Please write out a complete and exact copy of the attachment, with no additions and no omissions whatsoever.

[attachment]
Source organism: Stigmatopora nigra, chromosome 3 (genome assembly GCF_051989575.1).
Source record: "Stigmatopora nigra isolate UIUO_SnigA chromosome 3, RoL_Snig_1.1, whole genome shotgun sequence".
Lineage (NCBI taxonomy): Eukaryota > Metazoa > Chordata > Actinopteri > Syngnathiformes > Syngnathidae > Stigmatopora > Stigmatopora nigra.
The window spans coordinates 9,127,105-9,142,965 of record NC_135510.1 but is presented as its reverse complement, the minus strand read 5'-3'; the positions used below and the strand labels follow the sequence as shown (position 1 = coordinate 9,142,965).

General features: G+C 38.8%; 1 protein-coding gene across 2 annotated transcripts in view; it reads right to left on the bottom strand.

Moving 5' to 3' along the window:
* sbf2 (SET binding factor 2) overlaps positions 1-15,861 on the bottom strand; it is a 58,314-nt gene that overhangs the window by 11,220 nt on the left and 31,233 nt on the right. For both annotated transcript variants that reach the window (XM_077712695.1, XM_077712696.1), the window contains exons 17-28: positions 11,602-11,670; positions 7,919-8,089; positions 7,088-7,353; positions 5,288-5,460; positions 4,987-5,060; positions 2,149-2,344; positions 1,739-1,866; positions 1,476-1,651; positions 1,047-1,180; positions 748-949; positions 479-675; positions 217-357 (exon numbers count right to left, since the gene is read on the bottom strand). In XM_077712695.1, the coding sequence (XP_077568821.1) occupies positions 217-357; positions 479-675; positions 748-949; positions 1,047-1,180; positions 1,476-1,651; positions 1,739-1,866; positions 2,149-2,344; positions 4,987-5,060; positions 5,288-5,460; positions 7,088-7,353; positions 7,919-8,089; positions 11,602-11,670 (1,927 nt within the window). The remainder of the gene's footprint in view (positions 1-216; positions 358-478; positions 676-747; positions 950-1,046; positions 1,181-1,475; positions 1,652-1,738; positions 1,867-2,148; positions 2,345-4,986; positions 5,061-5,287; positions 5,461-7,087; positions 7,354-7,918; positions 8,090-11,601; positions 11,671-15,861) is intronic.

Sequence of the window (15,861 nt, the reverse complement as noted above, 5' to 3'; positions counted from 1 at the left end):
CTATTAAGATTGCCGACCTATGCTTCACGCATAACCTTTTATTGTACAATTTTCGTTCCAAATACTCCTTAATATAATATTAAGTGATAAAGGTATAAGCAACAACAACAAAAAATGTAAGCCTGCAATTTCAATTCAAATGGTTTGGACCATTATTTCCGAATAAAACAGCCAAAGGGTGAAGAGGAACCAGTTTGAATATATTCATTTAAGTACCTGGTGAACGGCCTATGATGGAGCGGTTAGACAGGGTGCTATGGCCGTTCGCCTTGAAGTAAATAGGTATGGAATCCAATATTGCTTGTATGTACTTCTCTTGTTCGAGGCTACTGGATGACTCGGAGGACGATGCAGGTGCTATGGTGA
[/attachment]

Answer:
Source organism: Stigmatopora nigra, chromosome 3 (genome assembly GCF_051989575.1).
Source record: "Stigmatopora nigra isolate UIUO_SnigA chromosome 3, RoL_Snig_1.1, whole genome shotgun sequence".
Lineage (NCBI taxonomy): Eukaryota > Metazoa > Chordata > Actinopteri > Syngnathiformes > Syngnathidae > Stigmatopora > Stigmatopora nigra.
The window spans coordinates 9,127,105-9,142,965 of record NC_135510.1 but is presented as its reverse complement, the minus strand read 5'-3'; the positions used below and the strand labels follow the sequence as shown (position 1 = coordinate 9,142,965).

General features: G+C 38.8%; 1 protein-coding gene across 2 annotated transcripts in view; it reads right to left on the bottom strand.

Moving 5' to 3' along the window:
* sbf2 (SET binding factor 2) overlaps positions 1-15,861 on the bottom strand; it is a 58,314-nt gene that overhangs the window by 11,220 nt on the left and 31,233 nt on the right. For both annotated transcript variants that reach the window (XM_077712695.1, XM_077712696.1), the window contains exons 17-28: positions 11,602-11,670; positions 7,919-8,089; positions 7,088-7,353; positions 5,288-5,460; positions 4,987-5,060; positions 2,149-2,344; positions 1,739-1,866; positions 1,476-1,651; positions 1,047-1,180; positions 748-949; positions 479-675; positions 217-357 (exon numbers count right to left, since the gene is read on the bottom strand). In XM_077712695.1, the coding sequence (XP_077568821.1) occupies positions 217-357; positions 479-675; positions 748-949; positions 1,047-1,180; positions 1,476-1,651; positions 1,739-1,866; positions 2,149-2,344; positions 4,987-5,060; positions 5,288-5,460; positions 7,088-7,353; positions 7,919-8,089; positions 11,602-11,670 (1,927 nt within the window). The remainder of the gene's footprint in view (positions 1-216; positions 358-478; positions 676-747; positions 950-1,046; positions 1,181-1,475; positions 1,652-1,738; positions 1,867-2,148; positions 2,345-4,986; positions 5,061-5,287; positions 5,461-7,087; positions 7,354-7,918; positions 8,090-11,601; positions 11,671-15,861) is intronic.

Sequence of the window (15,861 nt, the reverse complement as noted above, 5' to 3'; positions counted from 1 at the left end):
CTATTAAGATTGCCGACCTATGCTTCACGCATAACCTTTTATTGTACAATTTTCGTTCCAAATACTCCTTAATATAATATTAAGTGATAAAGGTATAAGCAACAACAACAAAAAATGTAAGCCTGCAATTTCAATTCAAATGGTTTGGACCATTATTTCCGAATAAAACAGCCAAAGGGTGAAGAGGAACCAGTTTGAATATATTCATTTAAGTACCTGGTGAACGGCCTATGATGGAGCGGTTAGACAGGGTGCTATGGCCGTTCGCCTTGAAGTAAATAGGTATGGAATCCAATATTGCTTGTATGTACTTCTCTTGTTCGAGGCTACTGGATGACTCGGAGGACGATGCAGGTGCTATGGTGA